Tevez has been suspended by Manchester City as the club look into the events of Tuesday's match against Bayern Munich, when manager Roberto Mancini revealed that he refused to come on as a substitute.
Mancini later stated that Tevez was 'finished' at the Etihad Stadium, although the striker denies the allegation and has received sympathy from some quarters.
Taylor is unhappy with the whole situation and hopes it can be sorted with minimal further damage to any of the involved parties.
"It's not good for Man City, the manager or the player,'' he said in the Daily Telegraph.
"It is not giving the right image across the world. Any conflict is capable of resolving if it's for the best for all parties.
"In the same way you don't want a player humiliated neither do you want the manager undermined.
"It's about trying to achieve that balance with a full apology, a very serious fine and then 100 per cent application by the player, see how it goes for three months and then review the situation in January [when the transfer window reopens].
"Clubs do have that potential to impose a very heavy fine and a warning. That preserves the discipline of the manager. There is a potential for six weeks [fine]. Sometimes a transgression, if substantiated, brings a two-week fine which looks nominal but up to six weeks is not meagre at all."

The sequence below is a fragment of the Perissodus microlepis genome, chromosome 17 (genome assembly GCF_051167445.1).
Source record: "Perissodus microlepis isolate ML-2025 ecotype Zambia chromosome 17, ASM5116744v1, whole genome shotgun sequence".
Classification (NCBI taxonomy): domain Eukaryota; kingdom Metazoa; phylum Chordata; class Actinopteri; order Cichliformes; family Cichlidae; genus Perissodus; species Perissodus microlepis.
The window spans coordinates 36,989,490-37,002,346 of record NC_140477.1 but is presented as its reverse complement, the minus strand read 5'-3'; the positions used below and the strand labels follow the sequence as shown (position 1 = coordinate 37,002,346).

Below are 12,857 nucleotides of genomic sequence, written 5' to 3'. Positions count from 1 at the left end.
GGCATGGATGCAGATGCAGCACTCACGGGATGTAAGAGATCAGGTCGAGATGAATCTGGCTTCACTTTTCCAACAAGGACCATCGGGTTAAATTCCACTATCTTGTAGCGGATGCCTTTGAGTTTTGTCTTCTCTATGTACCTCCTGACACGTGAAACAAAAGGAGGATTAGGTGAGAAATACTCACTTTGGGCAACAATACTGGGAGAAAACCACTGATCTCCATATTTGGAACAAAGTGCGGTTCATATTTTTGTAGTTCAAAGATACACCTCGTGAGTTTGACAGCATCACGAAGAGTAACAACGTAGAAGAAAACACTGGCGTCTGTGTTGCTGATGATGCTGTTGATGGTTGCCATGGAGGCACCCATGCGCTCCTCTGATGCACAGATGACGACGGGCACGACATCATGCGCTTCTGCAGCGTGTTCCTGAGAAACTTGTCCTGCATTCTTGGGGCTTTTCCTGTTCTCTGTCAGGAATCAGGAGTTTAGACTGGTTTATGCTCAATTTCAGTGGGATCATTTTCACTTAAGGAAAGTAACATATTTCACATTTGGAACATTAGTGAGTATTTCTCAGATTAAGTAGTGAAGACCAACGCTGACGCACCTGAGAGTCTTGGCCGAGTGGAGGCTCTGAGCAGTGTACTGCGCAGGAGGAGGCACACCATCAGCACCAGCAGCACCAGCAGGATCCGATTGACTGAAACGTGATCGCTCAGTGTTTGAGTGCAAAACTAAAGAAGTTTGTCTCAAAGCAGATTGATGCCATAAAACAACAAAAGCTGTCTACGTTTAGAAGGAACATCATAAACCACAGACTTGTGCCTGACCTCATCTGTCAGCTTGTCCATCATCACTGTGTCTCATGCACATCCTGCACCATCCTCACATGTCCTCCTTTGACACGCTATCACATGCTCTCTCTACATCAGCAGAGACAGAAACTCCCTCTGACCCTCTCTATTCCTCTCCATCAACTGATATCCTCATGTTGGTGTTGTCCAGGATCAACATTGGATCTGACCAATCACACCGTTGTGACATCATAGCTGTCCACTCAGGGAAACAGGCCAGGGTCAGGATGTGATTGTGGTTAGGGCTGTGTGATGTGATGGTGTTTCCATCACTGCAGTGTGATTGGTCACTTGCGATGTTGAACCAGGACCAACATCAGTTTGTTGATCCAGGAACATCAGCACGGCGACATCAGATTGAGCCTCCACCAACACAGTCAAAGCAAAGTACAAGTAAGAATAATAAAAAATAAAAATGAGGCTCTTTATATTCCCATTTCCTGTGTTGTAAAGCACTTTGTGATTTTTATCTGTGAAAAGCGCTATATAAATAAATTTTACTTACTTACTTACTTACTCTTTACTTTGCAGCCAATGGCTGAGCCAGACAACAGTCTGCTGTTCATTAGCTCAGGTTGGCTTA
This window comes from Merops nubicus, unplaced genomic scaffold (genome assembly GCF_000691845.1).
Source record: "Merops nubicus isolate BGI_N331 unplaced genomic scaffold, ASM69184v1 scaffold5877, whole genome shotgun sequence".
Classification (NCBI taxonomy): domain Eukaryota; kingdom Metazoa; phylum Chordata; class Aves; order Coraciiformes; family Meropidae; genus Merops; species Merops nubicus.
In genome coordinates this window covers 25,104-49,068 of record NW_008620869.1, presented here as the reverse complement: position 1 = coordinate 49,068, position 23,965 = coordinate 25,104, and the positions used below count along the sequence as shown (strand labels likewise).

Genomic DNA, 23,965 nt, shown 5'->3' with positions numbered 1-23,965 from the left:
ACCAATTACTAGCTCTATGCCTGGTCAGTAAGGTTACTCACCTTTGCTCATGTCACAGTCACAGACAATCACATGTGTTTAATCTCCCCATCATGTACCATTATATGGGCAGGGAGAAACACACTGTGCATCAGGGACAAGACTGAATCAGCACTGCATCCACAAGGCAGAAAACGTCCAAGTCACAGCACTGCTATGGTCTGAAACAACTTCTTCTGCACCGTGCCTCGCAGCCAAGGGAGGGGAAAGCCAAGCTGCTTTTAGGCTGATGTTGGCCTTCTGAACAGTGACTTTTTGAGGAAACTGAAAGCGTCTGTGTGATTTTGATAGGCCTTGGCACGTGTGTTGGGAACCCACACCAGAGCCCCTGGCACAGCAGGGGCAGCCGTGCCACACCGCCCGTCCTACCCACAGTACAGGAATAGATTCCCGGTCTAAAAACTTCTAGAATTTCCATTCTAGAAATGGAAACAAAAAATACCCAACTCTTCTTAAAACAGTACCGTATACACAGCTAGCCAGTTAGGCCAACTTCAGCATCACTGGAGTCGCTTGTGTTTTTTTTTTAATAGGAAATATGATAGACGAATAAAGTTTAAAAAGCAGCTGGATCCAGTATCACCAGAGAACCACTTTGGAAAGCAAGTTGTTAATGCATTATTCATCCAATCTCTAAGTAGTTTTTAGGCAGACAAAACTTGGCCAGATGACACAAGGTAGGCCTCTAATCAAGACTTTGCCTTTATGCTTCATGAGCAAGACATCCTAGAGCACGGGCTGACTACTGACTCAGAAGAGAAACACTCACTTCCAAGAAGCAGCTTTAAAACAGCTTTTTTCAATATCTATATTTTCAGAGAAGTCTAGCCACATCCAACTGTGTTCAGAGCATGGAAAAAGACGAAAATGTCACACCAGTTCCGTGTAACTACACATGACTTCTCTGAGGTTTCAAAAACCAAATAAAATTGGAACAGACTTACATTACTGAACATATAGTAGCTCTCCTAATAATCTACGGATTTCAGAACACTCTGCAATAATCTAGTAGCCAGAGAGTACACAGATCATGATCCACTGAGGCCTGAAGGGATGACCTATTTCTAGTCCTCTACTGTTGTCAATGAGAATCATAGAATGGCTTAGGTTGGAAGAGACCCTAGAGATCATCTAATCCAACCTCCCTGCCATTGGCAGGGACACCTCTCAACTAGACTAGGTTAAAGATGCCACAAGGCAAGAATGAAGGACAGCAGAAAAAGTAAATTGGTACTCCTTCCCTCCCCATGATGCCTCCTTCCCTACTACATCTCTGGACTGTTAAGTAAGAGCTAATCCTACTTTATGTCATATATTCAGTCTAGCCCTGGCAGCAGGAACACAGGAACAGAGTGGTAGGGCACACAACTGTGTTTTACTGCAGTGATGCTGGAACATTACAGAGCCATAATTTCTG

Taylor is aware of the public anger towards Tevez but believes it would be best to "get everyone around the table" to avoid the possibility of the situation ending in the courts.
He added "Everybody is quick to condemn Tevez , but he's a world-class player. He might not be a favourite with the fans now but he certainly has been last season. When he's pulling his weight, he chases lost causes.
"City paid a lot of money for him, is it necessarily the best thing for him or the club that he is put out to grass? Or to talk about 'stay away from the club'? Or have him playing in the reserves? You can't treat people like that.
"At the moment, I don't see a lot of good of having Tevez out of the game for three months. They have an asset that is going to be declining. It would be cutting off their nose to spite their faces. I am looking to mitigate.
"Rather this than what could be a very protracted legal business of perhaps sacking the player, seeking compensation and not having him at the club - particularly when we have two contrasting views of what happened."